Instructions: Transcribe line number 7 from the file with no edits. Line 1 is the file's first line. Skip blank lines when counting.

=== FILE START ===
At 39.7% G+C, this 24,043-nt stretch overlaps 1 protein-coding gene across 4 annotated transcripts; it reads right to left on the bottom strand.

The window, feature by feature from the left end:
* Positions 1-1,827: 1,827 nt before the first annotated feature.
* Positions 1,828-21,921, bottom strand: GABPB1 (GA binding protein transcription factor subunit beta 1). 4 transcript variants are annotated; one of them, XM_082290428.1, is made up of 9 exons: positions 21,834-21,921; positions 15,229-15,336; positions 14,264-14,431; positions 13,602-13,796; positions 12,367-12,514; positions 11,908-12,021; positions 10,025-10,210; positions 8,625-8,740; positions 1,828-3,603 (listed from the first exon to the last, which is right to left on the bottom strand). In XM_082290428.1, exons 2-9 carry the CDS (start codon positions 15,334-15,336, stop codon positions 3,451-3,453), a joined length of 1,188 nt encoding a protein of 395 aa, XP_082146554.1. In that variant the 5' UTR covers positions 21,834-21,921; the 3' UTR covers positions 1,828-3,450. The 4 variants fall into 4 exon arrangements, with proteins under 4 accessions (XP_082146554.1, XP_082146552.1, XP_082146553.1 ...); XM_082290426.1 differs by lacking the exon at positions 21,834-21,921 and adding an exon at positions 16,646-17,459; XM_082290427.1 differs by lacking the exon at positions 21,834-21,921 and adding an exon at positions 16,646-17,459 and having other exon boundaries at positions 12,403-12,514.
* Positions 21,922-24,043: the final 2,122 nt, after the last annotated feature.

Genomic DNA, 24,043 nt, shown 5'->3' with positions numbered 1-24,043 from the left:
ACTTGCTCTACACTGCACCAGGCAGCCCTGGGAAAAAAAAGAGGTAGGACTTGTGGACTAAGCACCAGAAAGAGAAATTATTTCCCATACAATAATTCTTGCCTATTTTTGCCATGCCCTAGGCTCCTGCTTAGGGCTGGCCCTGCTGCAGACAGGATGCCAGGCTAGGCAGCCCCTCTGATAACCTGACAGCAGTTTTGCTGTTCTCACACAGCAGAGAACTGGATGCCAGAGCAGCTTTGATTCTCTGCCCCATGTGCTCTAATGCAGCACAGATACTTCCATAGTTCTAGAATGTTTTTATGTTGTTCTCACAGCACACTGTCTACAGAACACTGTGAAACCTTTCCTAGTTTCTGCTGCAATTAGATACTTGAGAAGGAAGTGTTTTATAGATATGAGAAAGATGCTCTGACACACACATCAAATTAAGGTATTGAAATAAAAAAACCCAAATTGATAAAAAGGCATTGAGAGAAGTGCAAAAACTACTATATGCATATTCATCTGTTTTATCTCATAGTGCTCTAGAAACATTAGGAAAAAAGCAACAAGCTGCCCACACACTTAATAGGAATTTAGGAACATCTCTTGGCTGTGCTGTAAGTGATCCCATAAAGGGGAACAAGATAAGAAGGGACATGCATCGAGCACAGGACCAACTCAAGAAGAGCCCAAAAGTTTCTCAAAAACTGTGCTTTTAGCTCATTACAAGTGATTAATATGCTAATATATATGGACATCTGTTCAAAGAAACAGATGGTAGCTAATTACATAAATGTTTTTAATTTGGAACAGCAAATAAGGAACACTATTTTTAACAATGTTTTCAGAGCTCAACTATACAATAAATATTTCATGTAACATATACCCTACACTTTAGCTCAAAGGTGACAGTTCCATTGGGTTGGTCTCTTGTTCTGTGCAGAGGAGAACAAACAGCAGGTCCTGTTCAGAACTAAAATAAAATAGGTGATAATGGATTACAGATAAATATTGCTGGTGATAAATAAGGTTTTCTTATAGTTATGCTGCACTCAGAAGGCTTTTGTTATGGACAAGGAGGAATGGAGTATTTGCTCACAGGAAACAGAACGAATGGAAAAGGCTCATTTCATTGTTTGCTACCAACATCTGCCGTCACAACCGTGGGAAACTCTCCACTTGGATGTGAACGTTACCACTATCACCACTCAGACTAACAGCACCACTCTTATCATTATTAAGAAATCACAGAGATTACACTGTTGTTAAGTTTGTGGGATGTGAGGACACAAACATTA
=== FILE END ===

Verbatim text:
ACTTGCTCTACACTGCACCAGGCAGCCCTGGGAAAAAAAAGAGGTAGGACTTGTGGACTAAGCACCAGAAAGAGAAATTATTTCCCATACAATAATTCTTGCCTATTTTTGCCATGCCCTAGGCTCCTGCTTAGGGCTGGCCCTGCTGCAGACAGGATGCCAGGCTAGGCAGCCCCTCTGATAACCTGACAGCAGTTTTGCTGTTCTCACACAGCAGAGAACTGGATGCCAGAGCAGCTTTGATTCTCTGCCCCATGTGCTCTAATGCAGCACAGATACTTCCATAGTTCTAGAATGTTTTTATGTTGTTCTCACAGCACACTGTCTACAGAACACTGTGAAACCTTTCCTAGTTTCTGCTGCAATTAGATACTTGAGAAGGAAGTGTTTTATAGATATGAGAAAGATGCTCTGACACACACATCAAATTAAGGTATTGAAATAAAAAAACCCAAATTGATAAAAAGGCATTGAGAGAAGTGCAAAAACTACTATATGCATATTCATCTGTTTTATCTCATAGTGCTCTAGAAACATTAGGAAAAAAGCAACAAGCTGCCCACACACTTAATAGGAATTTAGGAACATCTCTTGGCTGTGCTGTAAGTGATCCCATAAAGGGGAACAAGATAAGAAGGGACATGCATCGAGCACAGGACCAACTCAAGAAGAGCCCAAAAGTTTCTCAAAAACTGTGCTTTTAGCTCATTACAAGTGATTAATATGCTAATATATATGGACATCTGTTCAAAGAAACAGATGGTAGCTAATTACATAAATGTTTTTAATTTGGAACAGCAAATAAGGAACACTATTTTTAACAATGTTTTCAGAGCTCAACTATACAATAAATATTTCATGTAACATATACCCTACACTTTAGCTCAAAGGTGACAGTTCCATTGGGTTGGTCTCTTGTTCTGTGCAGAGGAGAACAAACAGCAGGTCCTGTTCAGAACTAAAATAAAATAGGTGATAATGGATTACAGATAAATATTGCTGGTGATAAATAAGGTTTTCTTATAGTTATGCTGCACTCAGAAGGCTTTTGTTATGGACAAGGAGGAATGGAGTATTTGCTCACAGGAAACAGAACGAATGGAAAAGGCTCATTTCATTGTTTGCTACCAACATCTGCCGTCACAACCGTGGGAAACTCTCCACTTGGATGTGAACGTTACCACTATCACCACTCAGACTAACAGCACCACTCTTATCATTATTAAGAAATCACAGAGATTACACTGTTGTTAAGTTTGTGGGATGTGAGGACACAAACATTA